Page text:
Voices of Volunteer | Encountering the warmth of Stepping Stones

Where Hearts and Minds Unite

On the last morning of September last year, before the sun had even risen, I set off with my suitcase on a journey from Shanghai to Shifang Town in Longyan, Fujian Province.

Just like the hot weather at that time, my feelings were also fiery and excited: I didn’t know what the children I was about to meet would be like, what the environment where I would live for a week would be like, nor did I know what challenges I would face. This uncertainty made me feel thrilled. What kind of experience was waiting for me?

A Journey of Heart and Knowledge

After a whole day’s journey and several transfers, I finally arrived at Shifang Town in the evening. Teacher Lin, one of the founders of the Shifang Public Library, and her family met me at the highway exit to bring me into this quiet town nestled in the hills of Fujian. Teacher Lin’s warm hospitality swept away my fatigue, making me feel warmly welcomed. After dinner, Teacher Lin took me to the Shifang Public Library, where I learned about some of the basics of the library. While I was there, I became even more aware of the expectations and responsibilities resting on my shoulders, and I was more eager about the teaching that was about to start. The children were using their holiday time to attend English classes, and I couldn’t let them down! Back at the hotel, I opened my laptop and repeatedly went through the teaching materials provided in advance by the preparatory team, getting familiar with the content and contemplating what tomorrow’s class would be like, unconsciously making some assumptions and imaginations about the children’s responses and performances.

The Power of Language Education

The next morning, I arrived at the library ready to start the first day of teaching. As class time approached, the students from grades three and four arrived at the library, some playing and full of energy, others quietly reading with focus. When class began, I introduced myself, established some classroom rules, and asked what they thought might be different about this English class from others they’ve attended. I expected answers like “We can choose our own seats!” or “There’s no homework!”, but was surprised when several children said loudly, “This class is free, we don’t have to pay!”. This unexpected response made me realise that these children might see the world quite differently from what I had imagined. What other surprises were in store for me?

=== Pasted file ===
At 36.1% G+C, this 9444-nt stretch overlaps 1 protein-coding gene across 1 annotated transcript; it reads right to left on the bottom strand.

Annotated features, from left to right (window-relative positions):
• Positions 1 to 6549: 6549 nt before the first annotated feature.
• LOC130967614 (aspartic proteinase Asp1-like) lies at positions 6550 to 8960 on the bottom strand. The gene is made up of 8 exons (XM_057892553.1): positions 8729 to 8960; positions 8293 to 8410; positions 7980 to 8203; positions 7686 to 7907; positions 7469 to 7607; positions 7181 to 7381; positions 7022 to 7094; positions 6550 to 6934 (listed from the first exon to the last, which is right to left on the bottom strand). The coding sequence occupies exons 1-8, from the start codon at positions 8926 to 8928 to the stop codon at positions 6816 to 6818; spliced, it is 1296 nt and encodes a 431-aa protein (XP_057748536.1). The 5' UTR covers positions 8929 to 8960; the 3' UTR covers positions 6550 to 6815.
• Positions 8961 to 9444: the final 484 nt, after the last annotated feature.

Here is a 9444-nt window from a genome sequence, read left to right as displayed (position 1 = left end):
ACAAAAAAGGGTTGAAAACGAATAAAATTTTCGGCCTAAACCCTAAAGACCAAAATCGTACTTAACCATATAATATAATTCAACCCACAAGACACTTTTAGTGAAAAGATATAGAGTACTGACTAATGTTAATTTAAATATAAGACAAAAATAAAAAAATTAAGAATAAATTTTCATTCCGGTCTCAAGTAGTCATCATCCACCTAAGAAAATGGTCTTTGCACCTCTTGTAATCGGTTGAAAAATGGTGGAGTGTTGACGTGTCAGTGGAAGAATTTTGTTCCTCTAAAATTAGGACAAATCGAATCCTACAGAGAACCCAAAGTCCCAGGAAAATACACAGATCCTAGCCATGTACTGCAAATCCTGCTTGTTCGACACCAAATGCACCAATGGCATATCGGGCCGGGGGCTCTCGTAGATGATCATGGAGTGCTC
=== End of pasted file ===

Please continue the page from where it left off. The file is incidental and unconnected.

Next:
Teaching the first class of 25 third and fourth graders didn’t go as well as I hoped. The prepared materials were either too difficult, something they had already learned but not mastered, or something they knew well. Despite telling the students that I would speak only English and they could ask for explanations if they didn’t understand, the full English instruction proved too challenging for them. The same issues arose with the fifth and sixth graders, where the content was not suitable, and the students were afraid of speaking English.

The children were very cooperative during the morning’s teaching and also tried to actively interact with me and were curious about my age, they were surprised to find out, “You’re the same age as my brother!” The parents who brought their children were also enthusiastic. One parent excitedly introduced their two children and discussed their English learning progress. But the mismatch between the teaching content and the actual situation, exceeding expectations, made me realise that I need to put more effort into preparing classroom content! With only a week’s time, how could I make the most of it to ensure the children gained something valuable and that the impact lasted? I realised it’s unrealistic to expect the children to learn a lot of information thoroughly in such a short period. Instead, my hope was that through this week’s lessons, the children would be exposed to things they may have never encountered before, fostering an increased interest in English. I aimed for them to maintain their enthusiasm for learning English after this week’s courses concluded, becoming more confident in speaking and using the language.